Jacob Tomlinson
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Avoid indirection in tests at all costs

3 minute read #work, #coding, #testing

When writing tests the balance between avoiding indirection and DRY-ness should be much more weighted towards avoiding indirection than in the code it is testing.

I regularly find myself pointing folks to this blog post by Matt Rocklin about avoiding indirection in your code which extends this post on writing dumb code. Both are excellent reads.

The general thesis of those posts is that your code should be readable by novice programmers. Being clever makes code hard to debug and maintain in the future.

I regularly see folks try and DRY out their code as much as possible. Matt’s post suggests that there is a balance to be found between avoiding repetition and reducing how much future developers need to jump around a code base when debugging some future problem.

I’d like to extend this concept and say that tests should avoid indirection at all costs.

When writing many similar tests it is tempting to use lots of fixtures and utility functions to reduce repetition. However, when debugging a test and trying to decide whether your changes have broken the test or the test itself is broken you need simplicity.

The last thing you want to see is something that looks like this:

import pytest
from library import Thing

def some_thing():
    thing = Thing.create(*args, **kwargs)
    yield thing

# Insert 10s-100s of lines of fixtures here

def assert_some_thing_works(thing):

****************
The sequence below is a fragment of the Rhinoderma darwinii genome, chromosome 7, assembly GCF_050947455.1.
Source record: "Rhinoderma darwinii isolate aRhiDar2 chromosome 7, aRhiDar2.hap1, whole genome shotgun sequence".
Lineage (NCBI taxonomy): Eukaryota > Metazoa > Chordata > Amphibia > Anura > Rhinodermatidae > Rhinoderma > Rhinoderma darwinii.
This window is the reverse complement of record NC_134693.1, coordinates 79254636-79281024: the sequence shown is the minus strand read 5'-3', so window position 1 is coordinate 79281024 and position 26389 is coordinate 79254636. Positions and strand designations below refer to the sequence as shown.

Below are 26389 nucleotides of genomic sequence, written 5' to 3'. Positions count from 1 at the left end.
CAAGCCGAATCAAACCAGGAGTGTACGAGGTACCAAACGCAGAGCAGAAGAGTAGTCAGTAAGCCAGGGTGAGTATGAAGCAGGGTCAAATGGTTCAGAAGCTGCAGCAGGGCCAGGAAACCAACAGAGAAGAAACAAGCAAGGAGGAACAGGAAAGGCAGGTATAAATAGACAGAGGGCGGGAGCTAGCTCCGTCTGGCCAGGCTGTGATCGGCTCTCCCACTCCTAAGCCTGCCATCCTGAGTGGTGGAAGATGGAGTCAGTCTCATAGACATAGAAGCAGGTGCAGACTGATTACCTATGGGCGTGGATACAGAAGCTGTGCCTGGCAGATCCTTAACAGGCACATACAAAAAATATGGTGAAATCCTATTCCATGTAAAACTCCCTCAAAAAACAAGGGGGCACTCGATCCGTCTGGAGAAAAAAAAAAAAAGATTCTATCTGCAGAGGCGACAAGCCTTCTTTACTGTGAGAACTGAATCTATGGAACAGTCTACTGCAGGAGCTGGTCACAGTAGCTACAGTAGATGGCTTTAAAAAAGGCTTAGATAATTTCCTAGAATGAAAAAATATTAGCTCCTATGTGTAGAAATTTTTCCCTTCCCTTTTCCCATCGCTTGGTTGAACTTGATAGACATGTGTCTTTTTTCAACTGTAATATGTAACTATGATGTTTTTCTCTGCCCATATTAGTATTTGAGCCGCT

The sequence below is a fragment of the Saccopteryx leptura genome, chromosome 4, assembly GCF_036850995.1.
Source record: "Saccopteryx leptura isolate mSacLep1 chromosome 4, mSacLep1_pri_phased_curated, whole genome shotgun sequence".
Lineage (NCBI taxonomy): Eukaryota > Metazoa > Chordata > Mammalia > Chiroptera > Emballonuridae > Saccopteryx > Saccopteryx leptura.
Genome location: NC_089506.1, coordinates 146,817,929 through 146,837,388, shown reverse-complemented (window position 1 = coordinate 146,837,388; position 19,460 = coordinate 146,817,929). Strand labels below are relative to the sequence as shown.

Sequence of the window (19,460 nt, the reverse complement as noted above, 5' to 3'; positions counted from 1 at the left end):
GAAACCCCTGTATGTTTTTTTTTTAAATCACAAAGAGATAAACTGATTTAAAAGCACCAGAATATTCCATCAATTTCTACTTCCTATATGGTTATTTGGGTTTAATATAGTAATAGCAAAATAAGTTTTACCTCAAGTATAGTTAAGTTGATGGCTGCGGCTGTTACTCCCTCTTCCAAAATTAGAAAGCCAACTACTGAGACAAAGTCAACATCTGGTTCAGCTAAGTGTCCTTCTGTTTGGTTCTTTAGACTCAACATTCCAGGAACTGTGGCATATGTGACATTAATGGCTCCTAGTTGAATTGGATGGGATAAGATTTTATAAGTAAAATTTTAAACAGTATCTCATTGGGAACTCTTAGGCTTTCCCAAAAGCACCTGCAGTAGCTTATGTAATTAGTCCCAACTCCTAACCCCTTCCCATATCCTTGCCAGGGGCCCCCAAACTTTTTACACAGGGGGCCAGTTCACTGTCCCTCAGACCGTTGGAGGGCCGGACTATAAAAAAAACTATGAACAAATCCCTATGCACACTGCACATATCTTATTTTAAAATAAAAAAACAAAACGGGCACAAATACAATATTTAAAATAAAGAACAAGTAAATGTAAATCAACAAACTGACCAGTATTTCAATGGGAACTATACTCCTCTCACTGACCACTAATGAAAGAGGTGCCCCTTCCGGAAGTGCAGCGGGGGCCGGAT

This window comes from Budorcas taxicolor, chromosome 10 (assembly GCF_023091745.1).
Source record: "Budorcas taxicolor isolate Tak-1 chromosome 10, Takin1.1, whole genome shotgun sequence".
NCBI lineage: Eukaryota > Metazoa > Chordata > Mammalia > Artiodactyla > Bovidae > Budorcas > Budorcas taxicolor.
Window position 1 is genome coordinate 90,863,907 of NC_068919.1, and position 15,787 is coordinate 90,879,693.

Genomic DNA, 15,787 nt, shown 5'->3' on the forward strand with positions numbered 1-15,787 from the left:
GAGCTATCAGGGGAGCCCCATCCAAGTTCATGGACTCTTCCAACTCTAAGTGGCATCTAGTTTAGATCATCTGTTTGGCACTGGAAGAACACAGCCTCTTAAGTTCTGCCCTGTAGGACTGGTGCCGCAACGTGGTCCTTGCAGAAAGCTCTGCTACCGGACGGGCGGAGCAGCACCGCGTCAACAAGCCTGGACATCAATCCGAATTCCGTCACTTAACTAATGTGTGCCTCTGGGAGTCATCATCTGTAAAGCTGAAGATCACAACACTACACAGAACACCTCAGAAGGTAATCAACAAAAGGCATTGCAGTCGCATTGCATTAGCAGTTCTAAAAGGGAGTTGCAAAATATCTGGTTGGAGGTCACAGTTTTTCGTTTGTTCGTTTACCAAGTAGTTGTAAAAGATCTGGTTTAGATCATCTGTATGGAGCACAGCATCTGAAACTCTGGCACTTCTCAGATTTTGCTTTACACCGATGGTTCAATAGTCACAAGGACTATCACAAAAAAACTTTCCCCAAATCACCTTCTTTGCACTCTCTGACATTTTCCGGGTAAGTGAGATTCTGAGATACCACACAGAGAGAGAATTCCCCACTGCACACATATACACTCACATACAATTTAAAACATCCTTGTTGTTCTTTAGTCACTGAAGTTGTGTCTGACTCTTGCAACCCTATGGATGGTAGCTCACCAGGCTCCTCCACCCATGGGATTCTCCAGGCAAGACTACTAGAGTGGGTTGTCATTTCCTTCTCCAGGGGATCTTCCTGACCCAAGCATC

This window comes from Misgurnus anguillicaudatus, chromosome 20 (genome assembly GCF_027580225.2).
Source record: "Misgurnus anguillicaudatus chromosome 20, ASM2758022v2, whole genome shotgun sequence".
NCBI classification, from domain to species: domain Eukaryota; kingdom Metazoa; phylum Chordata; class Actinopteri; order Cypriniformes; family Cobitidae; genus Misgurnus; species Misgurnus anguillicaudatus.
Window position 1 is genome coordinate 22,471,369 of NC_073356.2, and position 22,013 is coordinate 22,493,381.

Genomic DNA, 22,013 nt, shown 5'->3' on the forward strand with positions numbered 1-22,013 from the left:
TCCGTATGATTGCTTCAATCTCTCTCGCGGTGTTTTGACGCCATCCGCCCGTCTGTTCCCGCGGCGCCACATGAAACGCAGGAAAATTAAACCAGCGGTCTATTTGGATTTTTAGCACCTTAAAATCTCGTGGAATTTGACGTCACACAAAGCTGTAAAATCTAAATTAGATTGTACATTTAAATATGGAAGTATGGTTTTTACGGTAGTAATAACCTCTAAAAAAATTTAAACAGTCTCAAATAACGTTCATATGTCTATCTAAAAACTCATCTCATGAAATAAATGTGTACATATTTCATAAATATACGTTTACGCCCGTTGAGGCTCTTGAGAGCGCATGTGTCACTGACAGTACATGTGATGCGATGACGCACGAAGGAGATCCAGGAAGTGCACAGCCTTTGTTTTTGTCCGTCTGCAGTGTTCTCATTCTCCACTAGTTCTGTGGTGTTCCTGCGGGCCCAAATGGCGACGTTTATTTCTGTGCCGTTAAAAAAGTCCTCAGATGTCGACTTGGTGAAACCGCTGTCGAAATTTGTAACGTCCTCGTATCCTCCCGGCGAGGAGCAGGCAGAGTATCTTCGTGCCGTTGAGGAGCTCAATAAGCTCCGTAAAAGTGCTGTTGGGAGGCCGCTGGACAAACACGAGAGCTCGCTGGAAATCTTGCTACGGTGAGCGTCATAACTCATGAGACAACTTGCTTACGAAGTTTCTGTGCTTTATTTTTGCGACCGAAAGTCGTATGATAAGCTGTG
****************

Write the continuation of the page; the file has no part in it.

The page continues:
assert expected_stuff in thing
    return True

# Insert 10s-100s of lines of helper functions here

# Insert 10s-100s of lines of other tests here

def test_some_thing_works(some_thing):
    assert assert_some_thing_works(some_thing)

This is an extreme example but now imagine it with multiple fixtures, multiple helpers and maybe a couple of extra lines in the test that makes the test unique. I see this pattern often and it means you constantly have to jump back and forth between the test, the fixtures and the helpers to figure out what on earth is going on.

The actual test itself is all but hollowed out, it is just a shell that glues together fixtures and helpers.

Here are a few suggestions for writing tests that are pleasant to debug:

I would much rather see 100 tests that are all slight variations with duplication. Because ultimately when debugging I only want to read and run one of them.

import pytest

def test_some_thing_works():
    thing = Thing.create(*args, **kwargs)
    assert expected_stuff in thing

def test_some_thing_doesnt_work():  # ❌ Failing test
    thing = Thing.create(*args, **bad_kwargs)
    assert expected_stuff not in thing

def test_some_method_of_some_thing():
    thing = Thing.create(*args, **bad_kwargs)
    assert thing.some_method() == something

Have thoughts?

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